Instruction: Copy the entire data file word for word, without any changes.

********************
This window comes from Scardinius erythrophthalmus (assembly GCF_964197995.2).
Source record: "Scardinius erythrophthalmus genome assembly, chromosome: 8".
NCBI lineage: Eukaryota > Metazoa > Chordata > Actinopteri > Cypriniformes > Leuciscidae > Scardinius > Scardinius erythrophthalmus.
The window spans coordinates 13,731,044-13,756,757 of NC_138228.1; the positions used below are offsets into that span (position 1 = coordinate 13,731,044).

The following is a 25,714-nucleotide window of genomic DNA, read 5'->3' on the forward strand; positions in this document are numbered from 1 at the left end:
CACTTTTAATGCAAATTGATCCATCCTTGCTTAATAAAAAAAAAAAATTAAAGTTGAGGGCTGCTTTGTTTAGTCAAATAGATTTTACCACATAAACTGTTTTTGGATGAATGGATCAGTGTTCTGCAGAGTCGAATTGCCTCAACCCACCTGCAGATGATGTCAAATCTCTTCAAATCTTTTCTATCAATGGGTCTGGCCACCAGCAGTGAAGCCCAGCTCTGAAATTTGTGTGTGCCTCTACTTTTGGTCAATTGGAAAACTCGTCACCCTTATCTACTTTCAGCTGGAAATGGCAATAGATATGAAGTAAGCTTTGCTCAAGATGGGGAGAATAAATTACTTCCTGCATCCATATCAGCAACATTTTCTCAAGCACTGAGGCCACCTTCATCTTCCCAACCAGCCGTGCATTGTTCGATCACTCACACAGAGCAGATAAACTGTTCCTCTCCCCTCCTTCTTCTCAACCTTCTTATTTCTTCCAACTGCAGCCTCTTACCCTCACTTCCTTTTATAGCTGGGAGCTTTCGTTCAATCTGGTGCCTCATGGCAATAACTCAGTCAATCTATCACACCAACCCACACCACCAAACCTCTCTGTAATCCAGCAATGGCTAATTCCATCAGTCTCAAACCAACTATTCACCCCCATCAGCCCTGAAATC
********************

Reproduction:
This window comes from Scardinius erythrophthalmus (assembly GCF_964197995.2).
Source record: "Scardinius erythrophthalmus genome assembly, chromosome: 8".
NCBI lineage: Eukaryota > Metazoa > Chordata > Actinopteri > Cypriniformes > Leuciscidae > Scardinius > Scardinius erythrophthalmus.
The window spans coordinates 13,731,044-13,756,757 of NC_138228.1; the positions used below are offsets into that span (position 1 = coordinate 13,731,044).

The following is a 25,714-nucleotide window of genomic DNA, read 5'->3' on the forward strand; positions in this document are numbered from 1 at the left end:
CACTTTTAATGCAAATTGATCCATCCTTGCTTAATAAAAAAAAAAAATTAAAGTTGAGGGCTGCTTTGTTTAGTCAAATAGATTTTACCACATAAACTGTTTTTGGATGAATGGATCAGTGTTCTGCAGAGTCGAATTGCCTCAACCCACCTGCAGATGATGTCAAATCTCTTCAAATCTTTTCTATCAATGGGTCTGGCCACCAGCAGTGAAGCCCAGCTCTGAAATTTGTGTGTGCCTCTACTTTTGGTCAATTGGAAAACTCGTCACCCTTATCTACTTTCAGCTGGAAATGGCAATAGATATGAAGTAAGCTTTGCTCAAGATGGGGAGAATAAATTACTTCCTGCATCCATATCAGCAACATTTTCTCAAGCACTGAGGCCACCTTCATCTTCCCAACCAGCCGTGCATTGTTCGATCACTCACACAGAGCAGATAAACTGTTCCTCTCCCCTCCTTCTTCTCAACCTTCTTATTTCTTCCAACTGCAGCCTCTTACCCTCACTTCCTTTTATAGCTGGGAGCTTTCGTTCAATCTGGTGCCTCATGGCAATAACTCAGTCAATCTATCACACCAACCCACACCACCAAACCTCTCTGTAATCCAGCAATGGCTAATTCCATCAGTCTCAAACCAACTATTCACCCCCATCAGCCCTGAAATC